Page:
[August 18, 2011]
SUNY Downstate Researchers Identify Possible New Targets for Treating Pain in Women:
Dissimilar Interaction of Opioid Receptors May Explain Why Men and Women Experience Pain Differently
Women and men experience pain, particularly chronic pain, very differently. The ability of some opioids to relieve pain also differs between women and men. While it has been recognized since the mid-nineties that some narcotic analgesics are more effective in women than men, the reason for this difference was largely unknown.
Narcotic analgesics decrease pain by activating opioid receptors, which are located on nerves that transmit painful sensations. Since levels of mu, delta, and kappa opiate receptors—the three main types of opioid receptor in the brain and spinal cord—are not thought to differ dramatically in men and women, it was difficult to understand why the effectiveness of some painkillers is dependent on sex.
Now, research supported by the National Institute of Drug Abuse (NIDA) has revealed that the same major types of opioid receptor interact differently, depending on sex. The spinal cord of female laboratory animals was found to contain almost five times more kappa-mu heterodimer—a complex of mu-opioid and kappa-opioid receptor—than the spinal cord of male animals. Furthermore, the amount of mu-kappa heterodimer in the spinal cord of the females was about four times higher when their levels of estrogen and progesterone were at their peak. Subsequently, researchers found that both estrogen and progesterone are critical for the formation of mu-kappa opioid receptor heterodimers.
This research was conducted by Alan Gintzler, PhD, professor of biochemistry, Department of Obstetrics and Gynecology, and his senior collaborators Sumita Chakrabarti, PhD, and Nai-Jiang Liu, PhD, at the State University of New York (SUNY) Downstate Medical Center
The discovery of a mu-kappa opioid receptor complex that is more prevalent in the spinal cord of females than males and that is synchronized with the ebb and flow of ovarian hormones could explain why drugs used to treat pain, such as pentazocine, nalbuphine, and butorphanol—which primarily act on mu-opioid and kappa-opioid receptors—are more effective in women than men. The activation of the kappa-opioid receptor within the kappa-mu-opioid receptor complex could provide a mechanism for recruiting the pain-relieving functions of spinal kappa-opioid receptors without also activating their pain-promoting functions.
The research by Drs. Gintzler, Liu, and Chakrabarti, which was recently published in the Proceedings of the National Academy of Sciences and the Journal of Neuroscience, suggests that kappa-mu opioid receptor heterodimers could function as a molecular switch that shifts the action of kappa-opioid receptors and endogenous chemicals that act on them from pain-promoting to pain-alleviating. Kappa-mu opioid receptor heterodimers could serve as a novel molecular target for pain management in women.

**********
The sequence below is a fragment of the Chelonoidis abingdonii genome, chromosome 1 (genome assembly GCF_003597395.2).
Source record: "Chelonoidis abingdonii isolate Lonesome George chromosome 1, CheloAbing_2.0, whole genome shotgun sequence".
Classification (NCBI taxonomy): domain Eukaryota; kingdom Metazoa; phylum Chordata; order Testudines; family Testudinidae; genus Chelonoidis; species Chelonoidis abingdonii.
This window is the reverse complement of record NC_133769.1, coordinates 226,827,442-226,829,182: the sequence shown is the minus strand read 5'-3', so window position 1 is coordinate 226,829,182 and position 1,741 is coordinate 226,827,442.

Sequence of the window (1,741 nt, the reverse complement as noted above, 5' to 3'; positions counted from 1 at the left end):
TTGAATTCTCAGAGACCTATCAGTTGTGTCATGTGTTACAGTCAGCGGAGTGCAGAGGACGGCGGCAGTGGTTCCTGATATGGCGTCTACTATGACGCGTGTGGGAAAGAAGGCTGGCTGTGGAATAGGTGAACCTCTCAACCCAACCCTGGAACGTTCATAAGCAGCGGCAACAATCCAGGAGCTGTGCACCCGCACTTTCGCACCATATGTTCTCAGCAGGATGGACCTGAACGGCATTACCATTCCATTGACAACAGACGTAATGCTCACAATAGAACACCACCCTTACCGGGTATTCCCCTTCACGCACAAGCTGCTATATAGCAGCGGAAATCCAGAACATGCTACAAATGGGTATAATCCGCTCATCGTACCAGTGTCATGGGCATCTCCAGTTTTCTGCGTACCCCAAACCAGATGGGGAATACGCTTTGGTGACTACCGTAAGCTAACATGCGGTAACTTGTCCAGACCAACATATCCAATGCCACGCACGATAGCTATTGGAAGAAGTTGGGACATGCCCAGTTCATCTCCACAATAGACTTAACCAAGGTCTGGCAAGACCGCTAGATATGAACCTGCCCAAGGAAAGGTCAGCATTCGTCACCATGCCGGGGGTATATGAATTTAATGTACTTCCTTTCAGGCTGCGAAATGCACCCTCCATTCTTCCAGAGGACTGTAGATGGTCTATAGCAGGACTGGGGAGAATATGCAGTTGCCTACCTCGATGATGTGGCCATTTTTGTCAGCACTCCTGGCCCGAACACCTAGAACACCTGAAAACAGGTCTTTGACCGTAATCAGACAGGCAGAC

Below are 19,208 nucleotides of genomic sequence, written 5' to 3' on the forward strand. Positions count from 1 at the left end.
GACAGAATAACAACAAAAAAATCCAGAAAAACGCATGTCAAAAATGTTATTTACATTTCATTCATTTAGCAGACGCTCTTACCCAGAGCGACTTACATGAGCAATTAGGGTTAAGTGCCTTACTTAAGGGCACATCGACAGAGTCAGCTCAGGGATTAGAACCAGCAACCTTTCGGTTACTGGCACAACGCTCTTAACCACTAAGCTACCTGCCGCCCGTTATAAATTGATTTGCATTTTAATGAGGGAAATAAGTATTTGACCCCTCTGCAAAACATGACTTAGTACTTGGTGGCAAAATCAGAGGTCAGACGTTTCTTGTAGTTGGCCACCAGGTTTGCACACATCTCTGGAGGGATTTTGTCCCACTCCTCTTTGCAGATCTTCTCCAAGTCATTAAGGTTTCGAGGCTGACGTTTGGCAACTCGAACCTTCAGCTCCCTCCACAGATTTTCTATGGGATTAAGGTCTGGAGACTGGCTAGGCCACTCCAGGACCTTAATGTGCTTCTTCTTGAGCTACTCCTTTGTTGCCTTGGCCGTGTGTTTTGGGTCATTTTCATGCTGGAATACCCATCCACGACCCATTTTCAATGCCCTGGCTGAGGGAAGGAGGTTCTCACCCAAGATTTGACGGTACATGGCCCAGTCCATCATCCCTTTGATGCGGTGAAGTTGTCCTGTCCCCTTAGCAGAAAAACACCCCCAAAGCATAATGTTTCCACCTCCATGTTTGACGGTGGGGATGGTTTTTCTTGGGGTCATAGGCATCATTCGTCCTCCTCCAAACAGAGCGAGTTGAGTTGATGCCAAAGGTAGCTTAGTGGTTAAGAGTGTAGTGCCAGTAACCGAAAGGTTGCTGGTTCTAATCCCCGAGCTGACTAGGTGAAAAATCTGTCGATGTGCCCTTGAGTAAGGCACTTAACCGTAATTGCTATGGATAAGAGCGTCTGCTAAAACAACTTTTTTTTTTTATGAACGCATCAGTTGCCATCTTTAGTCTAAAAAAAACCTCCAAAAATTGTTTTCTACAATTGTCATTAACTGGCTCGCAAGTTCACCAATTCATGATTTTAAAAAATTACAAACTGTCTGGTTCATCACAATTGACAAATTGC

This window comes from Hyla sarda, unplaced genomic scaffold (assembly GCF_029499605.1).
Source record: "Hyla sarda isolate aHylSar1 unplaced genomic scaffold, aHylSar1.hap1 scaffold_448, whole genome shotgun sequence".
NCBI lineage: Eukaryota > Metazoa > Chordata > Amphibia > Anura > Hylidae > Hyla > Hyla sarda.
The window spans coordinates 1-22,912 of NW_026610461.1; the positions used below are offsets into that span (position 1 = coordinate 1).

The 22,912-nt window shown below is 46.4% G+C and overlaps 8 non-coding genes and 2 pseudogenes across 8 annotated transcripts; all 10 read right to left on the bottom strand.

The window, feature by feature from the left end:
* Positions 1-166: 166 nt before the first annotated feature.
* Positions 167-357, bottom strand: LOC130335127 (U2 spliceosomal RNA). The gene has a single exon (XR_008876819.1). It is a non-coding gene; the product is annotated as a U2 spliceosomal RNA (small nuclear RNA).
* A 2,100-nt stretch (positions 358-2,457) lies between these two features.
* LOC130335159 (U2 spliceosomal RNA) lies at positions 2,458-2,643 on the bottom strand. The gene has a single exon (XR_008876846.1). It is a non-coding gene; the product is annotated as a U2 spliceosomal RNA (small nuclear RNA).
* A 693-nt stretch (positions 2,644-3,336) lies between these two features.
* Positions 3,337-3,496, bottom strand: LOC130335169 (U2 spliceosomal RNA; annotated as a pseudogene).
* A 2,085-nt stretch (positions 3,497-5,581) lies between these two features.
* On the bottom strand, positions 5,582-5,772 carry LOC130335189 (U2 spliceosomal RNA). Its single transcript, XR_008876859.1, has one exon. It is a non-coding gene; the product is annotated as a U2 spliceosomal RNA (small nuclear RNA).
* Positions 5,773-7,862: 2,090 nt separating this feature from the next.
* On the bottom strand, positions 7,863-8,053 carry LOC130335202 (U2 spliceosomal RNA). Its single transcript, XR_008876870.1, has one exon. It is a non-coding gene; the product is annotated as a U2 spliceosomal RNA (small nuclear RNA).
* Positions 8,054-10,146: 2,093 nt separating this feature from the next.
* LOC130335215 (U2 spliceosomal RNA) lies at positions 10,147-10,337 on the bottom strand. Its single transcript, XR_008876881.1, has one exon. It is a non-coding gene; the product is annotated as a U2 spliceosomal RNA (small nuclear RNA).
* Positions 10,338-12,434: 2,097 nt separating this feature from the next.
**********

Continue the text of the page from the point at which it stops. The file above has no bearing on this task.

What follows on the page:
Dr. Gintzler’s research suggests that physicians should take the stage of the menstrual cycle into account before deciding which drugs to prescribe to treat pain in women. While some drugs might be very effective in treating pain at times when estrogen and progesterone levels are high, they could heighten pain when levels are low. “This consideration could become even more critical in managing pain in postmenopausal and elderly women,” said Dr. Gintzler. “Further research is needed to flesh out these possibilities.”
The Journal of Neuroscience paper appeared in the August 17, 2011 edition, titled “Spinal Synthesis of Estrogen and Concomitant Signaling by Membrane Estrogen Receptors Regulate Spinal κ- and μ-Opioid Receptor Heterodimerization and Female-Specific Spinal Morphine Antinociception.”
SUNY Downstate Medical Center, founded in 1860, was the first medical school in the United States to bring teaching out of the lecture hall and to the patient’s bedside. A center of innovation and excellence in research and clinical service delivery, SUNY Downstate Medical Center comprises a College of Medicine, Colleges of Nursing and Health Related Professions, a School of Graduate Studies, a School of Public Health, University Hospital of Brooklyn, and an Advanced Biotechnology Park and Biotechnology Incubator.
SUNY Downstate ranks ninth nationally in the number of alumni who are on the faculty of American medical schools. More physicians practicing in New York City have graduated from SUNY Downstate than from any other medical school.